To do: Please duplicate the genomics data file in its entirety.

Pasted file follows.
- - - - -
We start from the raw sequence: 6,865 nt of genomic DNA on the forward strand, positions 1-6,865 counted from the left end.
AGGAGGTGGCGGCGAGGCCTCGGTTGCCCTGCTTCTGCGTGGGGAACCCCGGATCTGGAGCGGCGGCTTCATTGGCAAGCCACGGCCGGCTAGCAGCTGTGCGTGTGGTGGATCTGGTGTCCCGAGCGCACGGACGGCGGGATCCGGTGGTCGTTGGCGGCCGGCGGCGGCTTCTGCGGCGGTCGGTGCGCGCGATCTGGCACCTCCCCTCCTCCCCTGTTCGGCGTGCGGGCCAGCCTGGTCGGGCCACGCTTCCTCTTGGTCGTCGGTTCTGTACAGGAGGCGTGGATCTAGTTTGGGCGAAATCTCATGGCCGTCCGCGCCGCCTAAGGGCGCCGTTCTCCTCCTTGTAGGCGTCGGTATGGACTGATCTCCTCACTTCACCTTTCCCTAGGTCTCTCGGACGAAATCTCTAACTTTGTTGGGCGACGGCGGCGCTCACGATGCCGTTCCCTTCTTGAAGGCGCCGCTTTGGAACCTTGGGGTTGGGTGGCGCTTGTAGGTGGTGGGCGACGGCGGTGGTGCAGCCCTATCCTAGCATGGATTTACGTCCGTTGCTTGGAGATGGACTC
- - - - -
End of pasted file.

We start from the raw sequence: 6,865 nt of genomic DNA on the forward strand, positions 1-6,865 counted from the left end.
AGGAGGTGGCGGCGAGGCCTCGGTTGCCCTGCTTCTGCGTGGGGAACCCCGGATCTGGAGCGGCGGCTTCATTGGCAAGCCACGGCCGGCTAGCAGCTGTGCGTGTGGTGGATCTGGTGTCCCGAGCGCACGGACGGCGGGATCCGGTGGTCGTTGGCGGCCGGCGGCGGCTTCTGCGGCGGTCGGTGCGCGCGATCTGGCACCTCCCCTCCTCCCCTGTTCGGCGTGCGGGCCAGCCTGGTCGGGCCACGCTTCCTCTTGGTCGTCGGTTCTGTACAGGAGGCGTGGATCTAGTTTGGGCGAAATCTCATGGCCGTCCGCGCCGCCTAAGGGCGCCGTTCTCCTCCTTGTAGGCGTCGGTATGGACTGATCTCCTCACTTCACCTTTCCCTAGGTCTCTCGGACGAAATCTCTAACTTTGTTGGGCGACGGCGGCGCTCACGATGCCGTTCCCTTCTTGAAGGCGCCGCTTTGGAACCTTGGGGTTGGGTGGCGCTTGTAGGTGGTGGGCGACGGCGGTGGTGCAGCCCTATCCTAGCATGGATTTACGTCCGTTGCTTGGAGATGGACTC